The principle of pad inks is quite similar to that of screen inks. Partially there are still screen inks sold and used as pad inks. Ink systems, especially developed for the pad process are required to obtain optimal results.

One can distinguish the following systems:

1-Component Systems
These inks dry physically by evaporation of solvents. If resistances required are not too high these inks are ideal for printing of mass articles such as lighters or pens (e.g.
TP 287, TPI)

2-Component Inks
2 component inks are mixed with a hardener prior to processing. The hardener chemically reacts with the ink resulting in a cross-linked ink film. These inks are best choice for high resistance requirements or difficult substrates. The disadvantage is the so-called "pot-life". As the reaction of ink with hardener is initiated when mixing the two components, processing time is limited, mostly approx. 8 h ( TP 218, TP 260).

1- and 2- Component Inks
Depending on requirements these systems can be either processed with or without hardener. They comprise so-called universal inks which show adhesion on various substrates. Such ink systems are ideal for printers often changing the substrates they print or having to meet changing requirements (TP 300, TP 313).

These inks combine the quick drying of 1-component inks with the excellent resistance of 2-component inks, however they have no "pot life". The disadvantage, however, is the necessity of a quite expensive UV dryer and the limited applications of the individual ink ranges. Thus UV-inks will not be efficient for printers of advertising items and their changing jobs, whereas they are successfully used for industrial applications.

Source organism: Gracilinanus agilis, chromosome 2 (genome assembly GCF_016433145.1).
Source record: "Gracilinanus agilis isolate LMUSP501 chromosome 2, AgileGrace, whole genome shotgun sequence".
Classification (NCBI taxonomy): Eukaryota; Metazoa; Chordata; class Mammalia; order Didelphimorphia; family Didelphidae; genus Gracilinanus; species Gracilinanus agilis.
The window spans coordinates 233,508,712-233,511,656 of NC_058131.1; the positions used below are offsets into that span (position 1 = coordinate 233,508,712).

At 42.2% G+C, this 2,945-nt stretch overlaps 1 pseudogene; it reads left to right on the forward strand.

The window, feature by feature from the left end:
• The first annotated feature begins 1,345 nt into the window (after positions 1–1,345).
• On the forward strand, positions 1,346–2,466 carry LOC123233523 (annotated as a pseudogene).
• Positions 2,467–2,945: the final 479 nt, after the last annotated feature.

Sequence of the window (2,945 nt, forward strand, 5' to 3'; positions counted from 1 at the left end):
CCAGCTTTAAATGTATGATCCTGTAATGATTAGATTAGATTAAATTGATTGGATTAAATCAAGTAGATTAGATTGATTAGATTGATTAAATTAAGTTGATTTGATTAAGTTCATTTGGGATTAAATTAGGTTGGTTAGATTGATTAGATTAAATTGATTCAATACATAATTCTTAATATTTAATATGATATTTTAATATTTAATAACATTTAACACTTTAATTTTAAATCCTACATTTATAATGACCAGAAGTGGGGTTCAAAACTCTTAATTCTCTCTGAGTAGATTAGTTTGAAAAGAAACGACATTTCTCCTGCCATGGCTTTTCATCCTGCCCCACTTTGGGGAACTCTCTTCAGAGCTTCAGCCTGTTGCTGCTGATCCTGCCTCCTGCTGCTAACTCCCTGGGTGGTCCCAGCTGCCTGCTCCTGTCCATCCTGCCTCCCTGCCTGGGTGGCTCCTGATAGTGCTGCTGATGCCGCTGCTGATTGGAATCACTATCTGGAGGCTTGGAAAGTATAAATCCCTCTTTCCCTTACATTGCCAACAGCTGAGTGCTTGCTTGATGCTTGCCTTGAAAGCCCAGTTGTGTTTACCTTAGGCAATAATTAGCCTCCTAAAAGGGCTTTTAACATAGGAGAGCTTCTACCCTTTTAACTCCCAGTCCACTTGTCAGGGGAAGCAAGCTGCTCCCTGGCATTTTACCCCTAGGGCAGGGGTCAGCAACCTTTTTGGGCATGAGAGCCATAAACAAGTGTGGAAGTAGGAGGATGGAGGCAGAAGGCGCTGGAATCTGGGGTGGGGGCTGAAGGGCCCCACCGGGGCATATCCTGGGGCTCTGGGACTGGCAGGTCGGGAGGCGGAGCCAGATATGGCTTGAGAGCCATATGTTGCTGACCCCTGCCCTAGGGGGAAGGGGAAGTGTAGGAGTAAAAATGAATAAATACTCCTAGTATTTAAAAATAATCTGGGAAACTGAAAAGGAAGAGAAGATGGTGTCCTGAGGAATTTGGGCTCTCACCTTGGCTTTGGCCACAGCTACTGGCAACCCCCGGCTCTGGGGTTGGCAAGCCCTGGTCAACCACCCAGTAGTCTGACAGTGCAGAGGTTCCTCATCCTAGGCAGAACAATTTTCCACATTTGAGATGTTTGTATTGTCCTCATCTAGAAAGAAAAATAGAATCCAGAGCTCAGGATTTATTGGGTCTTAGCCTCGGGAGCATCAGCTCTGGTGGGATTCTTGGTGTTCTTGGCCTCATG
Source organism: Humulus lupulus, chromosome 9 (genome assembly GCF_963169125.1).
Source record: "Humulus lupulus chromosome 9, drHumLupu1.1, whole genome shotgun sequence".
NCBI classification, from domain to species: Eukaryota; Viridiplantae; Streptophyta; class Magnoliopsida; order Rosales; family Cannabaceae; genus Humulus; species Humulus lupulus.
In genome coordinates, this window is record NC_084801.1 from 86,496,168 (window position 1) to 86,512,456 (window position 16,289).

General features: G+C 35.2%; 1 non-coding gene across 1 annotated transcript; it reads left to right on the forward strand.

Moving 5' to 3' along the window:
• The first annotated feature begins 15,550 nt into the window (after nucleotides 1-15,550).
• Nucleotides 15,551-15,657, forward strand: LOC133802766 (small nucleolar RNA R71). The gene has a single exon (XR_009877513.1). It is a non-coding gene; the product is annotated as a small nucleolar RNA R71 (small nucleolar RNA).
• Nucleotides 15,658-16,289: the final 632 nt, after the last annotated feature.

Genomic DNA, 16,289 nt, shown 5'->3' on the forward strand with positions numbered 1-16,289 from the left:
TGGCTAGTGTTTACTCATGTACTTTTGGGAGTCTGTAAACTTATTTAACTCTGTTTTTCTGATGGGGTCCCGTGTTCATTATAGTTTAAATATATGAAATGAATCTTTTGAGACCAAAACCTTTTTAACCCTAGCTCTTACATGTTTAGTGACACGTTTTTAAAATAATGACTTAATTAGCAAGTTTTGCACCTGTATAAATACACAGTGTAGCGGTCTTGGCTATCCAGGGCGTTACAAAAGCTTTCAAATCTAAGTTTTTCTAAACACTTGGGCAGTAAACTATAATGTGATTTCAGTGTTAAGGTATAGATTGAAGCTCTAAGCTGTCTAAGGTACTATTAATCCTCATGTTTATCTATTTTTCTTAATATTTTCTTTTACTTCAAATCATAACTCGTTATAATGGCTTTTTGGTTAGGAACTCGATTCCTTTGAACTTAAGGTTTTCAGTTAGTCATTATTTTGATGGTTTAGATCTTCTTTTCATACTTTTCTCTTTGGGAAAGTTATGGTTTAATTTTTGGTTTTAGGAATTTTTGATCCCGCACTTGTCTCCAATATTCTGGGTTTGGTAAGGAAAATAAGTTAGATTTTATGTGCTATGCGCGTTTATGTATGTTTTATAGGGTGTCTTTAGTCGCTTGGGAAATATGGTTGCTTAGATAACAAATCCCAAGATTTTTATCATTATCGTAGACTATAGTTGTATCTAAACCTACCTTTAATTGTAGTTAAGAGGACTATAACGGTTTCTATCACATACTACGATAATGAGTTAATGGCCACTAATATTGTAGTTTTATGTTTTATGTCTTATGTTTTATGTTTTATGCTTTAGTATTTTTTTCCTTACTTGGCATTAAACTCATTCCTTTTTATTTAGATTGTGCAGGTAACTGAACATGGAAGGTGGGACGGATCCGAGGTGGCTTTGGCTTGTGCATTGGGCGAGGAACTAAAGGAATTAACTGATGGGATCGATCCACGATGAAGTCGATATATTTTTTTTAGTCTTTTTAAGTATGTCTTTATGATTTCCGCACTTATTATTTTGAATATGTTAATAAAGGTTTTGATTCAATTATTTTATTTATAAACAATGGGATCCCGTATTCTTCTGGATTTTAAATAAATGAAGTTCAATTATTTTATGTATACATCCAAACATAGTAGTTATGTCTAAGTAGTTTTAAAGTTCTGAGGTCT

Which ink system to use often depends on the requirements. Solvent based 1-component inks are most efficient, however, often use of 2-component systems is indispensable. On the other hand UV-inks can be a very efficient solution for some printing jobs.

Pad printing is a simple and sophisticated process at the same time. The principle is always the same, be it printing on lighters with a simple machine or be it printing of thousands of closures with rotation printing equipment. The variety of possibilities of pad printing may imply that the system is difficult. The whole system, consisting of machine, plate, pad, ink and substrate has to be matched in order to achieve perfect results. It is the variety and uniqueness of pad printing which makes the process indispensable. This does not only apply for decoration of advertising articles but also to design or toys as well as for technical marking.


Wood, cardboard, paper
1-component inks are mostly used for these materials. As various coatings show a very different printability it may be difficult to print on coated wood materials.

Thermoplastics (e.g. PVC, PMMA, PS, ABS, PC etc.)
Also mainly 1-component inks. For higher resistances 2-component systems will be of advantage.

Polyolefines (PE, PP)
Due to their low surface tension these substrates have to be pre-treated (corona, flame treatment). There are special systems for PP materials which can be applied to non-treated material.

Duroplastics (PA "nylon", PU, phenolic resins etc.)
For printing of these materials mostly 2-component inks are used. This is mainly due to the high requirements such prints have to meet (e.g. automotive industry).

Printability of metals is so different that various divers systems are used. It is of utmost importance that the material is free of residues (e.g. oil films) before printing.

Special 2-component inks are offered for glass. These systems are often also suitable for precious metals. However in reference to dishwasher resistance one has to consider that these may not only destroy the glass surface but may also remove the pad print